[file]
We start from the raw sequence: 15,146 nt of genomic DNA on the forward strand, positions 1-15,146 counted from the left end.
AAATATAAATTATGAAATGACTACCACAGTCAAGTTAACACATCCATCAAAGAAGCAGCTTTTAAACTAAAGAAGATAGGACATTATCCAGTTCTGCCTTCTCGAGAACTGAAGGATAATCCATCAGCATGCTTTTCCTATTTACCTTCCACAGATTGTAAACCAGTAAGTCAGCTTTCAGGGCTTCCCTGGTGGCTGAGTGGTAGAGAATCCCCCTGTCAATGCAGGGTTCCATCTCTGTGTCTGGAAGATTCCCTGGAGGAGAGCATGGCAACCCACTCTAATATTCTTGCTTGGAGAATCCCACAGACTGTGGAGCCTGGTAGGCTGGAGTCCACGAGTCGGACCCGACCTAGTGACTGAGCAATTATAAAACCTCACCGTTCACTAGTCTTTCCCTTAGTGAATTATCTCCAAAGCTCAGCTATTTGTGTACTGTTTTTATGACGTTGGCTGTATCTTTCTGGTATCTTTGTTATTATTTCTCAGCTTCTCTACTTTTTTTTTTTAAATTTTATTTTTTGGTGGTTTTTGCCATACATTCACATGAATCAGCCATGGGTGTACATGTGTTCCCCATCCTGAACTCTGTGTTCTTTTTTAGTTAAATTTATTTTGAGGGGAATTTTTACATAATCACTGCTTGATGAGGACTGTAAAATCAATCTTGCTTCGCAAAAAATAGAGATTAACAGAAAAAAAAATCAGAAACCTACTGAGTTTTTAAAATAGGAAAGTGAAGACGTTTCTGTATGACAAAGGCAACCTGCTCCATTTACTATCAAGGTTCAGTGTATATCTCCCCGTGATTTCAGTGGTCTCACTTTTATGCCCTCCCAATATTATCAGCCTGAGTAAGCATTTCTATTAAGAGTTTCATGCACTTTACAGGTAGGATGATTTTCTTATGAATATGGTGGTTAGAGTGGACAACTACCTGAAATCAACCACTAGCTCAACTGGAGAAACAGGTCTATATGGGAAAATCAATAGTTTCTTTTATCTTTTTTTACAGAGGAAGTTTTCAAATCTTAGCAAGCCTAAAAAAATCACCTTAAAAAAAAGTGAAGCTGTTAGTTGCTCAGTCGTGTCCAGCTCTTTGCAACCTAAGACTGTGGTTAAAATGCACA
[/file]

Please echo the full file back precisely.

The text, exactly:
We start from the raw sequence: 15,146 nt of genomic DNA on the forward strand, positions 1-15,146 counted from the left end.
AAATATAAATTATGAAATGACTACCACAGTCAAGTTAACACATCCATCAAAGAAGCAGCTTTTAAACTAAAGAAGATAGGACATTATCCAGTTCTGCCTTCTCGAGAACTGAAGGATAATCCATCAGCATGCTTTTCCTATTTACCTTCCACAGATTGTAAACCAGTAAGTCAGCTTTCAGGGCTTCCCTGGTGGCTGAGTGGTAGAGAATCCCCCTGTCAATGCAGGGTTCCATCTCTGTGTCTGGAAGATTCCCTGGAGGAGAGCATGGCAACCCACTCTAATATTCTTGCTTGGAGAATCCCACAGACTGTGGAGCCTGGTAGGCTGGAGTCCACGAGTCGGACCCGACCTAGTGACTGAGCAATTATAAAACCTCACCGTTCACTAGTCTTTCCCTTAGTGAATTATCTCCAAAGCTCAGCTATTTGTGTACTGTTTTTATGACGTTGGCTGTATCTTTCTGGTATCTTTGTTATTATTTCTCAGCTTCTCTACTTTTTTTTTTTAAATTTTATTTTTTGGTGGTTTTTGCCATACATTCACATGAATCAGCCATGGGTGTACATGTGTTCCCCATCCTGAACTCTGTGTTCTTTTTTAGTTAAATTTATTTTGAGGGGAATTTTTACATAATCACTGCTTGATGAGGACTGTAAAATCAATCTTGCTTCGCAAAAAATAGAGATTAACAGAAAAAAAAATCAGAAACCTACTGAGTTTTTAAAATAGGAAAGTGAAGACGTTTCTGTATGACAAAGGCAACCTGCTCCATTTACTATCAAGGTTCAGTGTATATCTCCCCGTGATTTCAGTGGTCTCACTTTTATGCCCTCCCAATATTATCAGCCTGAGTAAGCATTTCTATTAAGAGTTTCATGCACTTTACAGGTAGGATGATTTTCTTATGAATATGGTGGTTAGAGTGGACAACTACCTGAAATCAACCACTAGCTCAACTGGAGAAACAGGTCTATATGGGAAAATCAATAGTTTCTTTTATCTTTTTTTACAGAGGAAGTTTTCAAATCTTAGCAAGCCTAAAAAAATCACCTTAAAAAAAAGTGAAGCTGTTAGTTGCTCAGTCGTGTCCAGCTCTTTGCAACCTAAGACTGTGGTTAAAATGCACA